So, you've decided you want to get into carnivorous plants, or possibly you already have but have no idea what to do? I asked on My Instagram for questions you might have, and they ended up being longer than anticipated so I'm doing larger ones on their own.
Carnivorous Plants, what temperatures?
Venus Flytraps/Sarracenia (North American Pitcher Plants):
- During growing season up to 100F is fine, above you may want to give them a shade cloth, so they do not roast.
- During dormancy (winter), they want to be around 20-30F. If you go below this, you may want to bring them inside into like a basement or unheated patio area, so they do not freeze and thaw repeatedly.
Nepenthes/Heliamphora (Tropical / South American Pitcher Plants):
- Lowlands want to be kept around 85-90F daytime, 70F+ nighttime.
- Intermediates want to be kept around 80-85 daytime, 65F+ nighttime
- Highlands want to be kept around 70-75F daytime, 60F nighttime
- Most nepenthes can be grown slightly outside of these parameters, especially the high temps, they can go higher though less than ideal. Being tropical plants, they do not want to get too cold though, no matter what kind they are.
- Temperate Drosera, same as Venus Flytraps / Sarracenia.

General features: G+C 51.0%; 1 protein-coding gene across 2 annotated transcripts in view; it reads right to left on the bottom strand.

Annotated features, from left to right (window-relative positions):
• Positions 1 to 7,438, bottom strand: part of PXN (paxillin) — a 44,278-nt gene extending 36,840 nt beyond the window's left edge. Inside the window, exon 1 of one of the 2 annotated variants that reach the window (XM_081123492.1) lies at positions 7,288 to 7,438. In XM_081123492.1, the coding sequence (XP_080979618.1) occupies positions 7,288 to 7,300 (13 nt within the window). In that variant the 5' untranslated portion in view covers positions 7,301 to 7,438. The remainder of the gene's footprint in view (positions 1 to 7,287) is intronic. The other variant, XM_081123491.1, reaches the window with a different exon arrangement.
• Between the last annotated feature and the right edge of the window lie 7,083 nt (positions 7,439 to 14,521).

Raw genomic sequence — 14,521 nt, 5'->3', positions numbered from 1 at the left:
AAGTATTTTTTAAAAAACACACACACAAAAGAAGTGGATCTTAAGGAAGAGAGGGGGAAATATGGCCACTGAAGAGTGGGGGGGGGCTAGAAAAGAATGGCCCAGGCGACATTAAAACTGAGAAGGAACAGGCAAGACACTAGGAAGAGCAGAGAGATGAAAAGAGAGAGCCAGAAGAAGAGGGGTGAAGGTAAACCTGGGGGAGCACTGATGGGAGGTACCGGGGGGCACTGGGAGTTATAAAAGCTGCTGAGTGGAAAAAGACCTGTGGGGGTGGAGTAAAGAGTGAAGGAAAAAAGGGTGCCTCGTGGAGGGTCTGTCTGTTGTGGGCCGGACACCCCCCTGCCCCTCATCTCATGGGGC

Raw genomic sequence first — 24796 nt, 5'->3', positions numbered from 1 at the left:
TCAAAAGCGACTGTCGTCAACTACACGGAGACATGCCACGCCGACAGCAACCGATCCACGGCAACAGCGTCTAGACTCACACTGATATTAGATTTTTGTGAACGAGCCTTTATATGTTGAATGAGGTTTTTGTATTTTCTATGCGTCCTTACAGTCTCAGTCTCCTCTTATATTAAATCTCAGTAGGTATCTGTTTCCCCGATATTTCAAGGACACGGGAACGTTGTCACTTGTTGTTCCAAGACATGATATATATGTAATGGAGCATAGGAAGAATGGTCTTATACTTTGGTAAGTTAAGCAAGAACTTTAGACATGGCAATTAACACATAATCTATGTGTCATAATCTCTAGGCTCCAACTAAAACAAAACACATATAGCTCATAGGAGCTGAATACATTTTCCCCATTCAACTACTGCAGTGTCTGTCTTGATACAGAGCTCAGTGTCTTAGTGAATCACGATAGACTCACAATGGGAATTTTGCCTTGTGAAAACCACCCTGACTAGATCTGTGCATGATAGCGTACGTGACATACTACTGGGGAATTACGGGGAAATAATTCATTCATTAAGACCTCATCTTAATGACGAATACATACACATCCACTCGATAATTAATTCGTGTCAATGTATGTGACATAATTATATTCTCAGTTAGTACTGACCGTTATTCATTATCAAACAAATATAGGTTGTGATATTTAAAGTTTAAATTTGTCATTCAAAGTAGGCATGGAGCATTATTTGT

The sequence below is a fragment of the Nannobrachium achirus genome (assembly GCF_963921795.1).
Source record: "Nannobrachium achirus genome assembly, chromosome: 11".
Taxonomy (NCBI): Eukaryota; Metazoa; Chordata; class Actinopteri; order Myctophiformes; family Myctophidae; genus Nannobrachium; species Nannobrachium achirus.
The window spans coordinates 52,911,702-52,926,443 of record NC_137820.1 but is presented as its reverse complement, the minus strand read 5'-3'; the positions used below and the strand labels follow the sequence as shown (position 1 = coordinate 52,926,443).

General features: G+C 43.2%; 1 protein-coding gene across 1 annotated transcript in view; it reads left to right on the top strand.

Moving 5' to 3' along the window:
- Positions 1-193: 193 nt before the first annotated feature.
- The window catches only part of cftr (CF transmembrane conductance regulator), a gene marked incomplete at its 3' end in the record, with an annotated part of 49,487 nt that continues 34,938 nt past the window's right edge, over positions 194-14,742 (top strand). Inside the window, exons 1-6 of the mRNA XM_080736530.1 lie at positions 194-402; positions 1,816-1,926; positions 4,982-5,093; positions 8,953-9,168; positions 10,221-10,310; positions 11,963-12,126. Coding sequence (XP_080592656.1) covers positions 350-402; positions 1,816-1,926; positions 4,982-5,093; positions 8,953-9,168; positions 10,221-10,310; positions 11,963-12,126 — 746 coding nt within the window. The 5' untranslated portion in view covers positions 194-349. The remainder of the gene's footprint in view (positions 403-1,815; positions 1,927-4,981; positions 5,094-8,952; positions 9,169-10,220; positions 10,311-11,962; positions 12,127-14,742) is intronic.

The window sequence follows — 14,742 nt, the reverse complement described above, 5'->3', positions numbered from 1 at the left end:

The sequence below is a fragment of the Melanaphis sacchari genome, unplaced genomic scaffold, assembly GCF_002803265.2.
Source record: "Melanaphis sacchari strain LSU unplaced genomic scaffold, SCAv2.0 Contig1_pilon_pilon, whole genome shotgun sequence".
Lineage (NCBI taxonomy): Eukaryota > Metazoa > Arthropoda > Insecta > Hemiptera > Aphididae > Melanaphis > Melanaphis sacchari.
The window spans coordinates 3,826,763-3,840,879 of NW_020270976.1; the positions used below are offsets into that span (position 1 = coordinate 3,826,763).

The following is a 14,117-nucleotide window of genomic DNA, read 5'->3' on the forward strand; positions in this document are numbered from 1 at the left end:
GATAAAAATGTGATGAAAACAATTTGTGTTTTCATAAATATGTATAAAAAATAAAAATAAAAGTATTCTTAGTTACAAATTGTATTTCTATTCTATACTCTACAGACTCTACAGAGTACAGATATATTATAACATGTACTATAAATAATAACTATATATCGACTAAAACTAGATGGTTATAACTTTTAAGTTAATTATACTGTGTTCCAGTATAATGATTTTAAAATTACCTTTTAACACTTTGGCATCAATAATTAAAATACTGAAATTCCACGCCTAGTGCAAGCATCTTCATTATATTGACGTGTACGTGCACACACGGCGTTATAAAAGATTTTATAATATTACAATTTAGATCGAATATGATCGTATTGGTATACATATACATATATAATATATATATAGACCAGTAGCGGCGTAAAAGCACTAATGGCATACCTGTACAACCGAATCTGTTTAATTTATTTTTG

- Petiolaris Drosera (Wooly Sundews), want to be kept similar to lowland nepenthes, very warm, very humid.
- Tropical/Subtropical Drosera, most want to be kept similar to intermediate heliamphora. There are some forms that are technically highland, but I have found intermediate conditions still work and are much easier to achieve.
- Winter growing drosera, they are basically reversed of tropical. They go dormant during the warmer months, and grow during the cooler months.
- All pinguicula, temperate or not prefer warm conditions during growth seasons.
- Temperate pinguicula broken down into Warm and Cold temperate, will survive going much colder (similar to venus flytraps) but go dormant. Mexican pinguicula will die if they reach these colds. Keep them similar to intermediate conditions as they do not have a true dormancy. Some do have a hibernation/dry period though in which they will grow non-carnivorous leaves, but they still do not want to freeze.
- Keep similar to intermediate nepenthes for best conditions. They will survive a mild frost but the plants are very sensitive in cultivation. If you can avoid it, do so.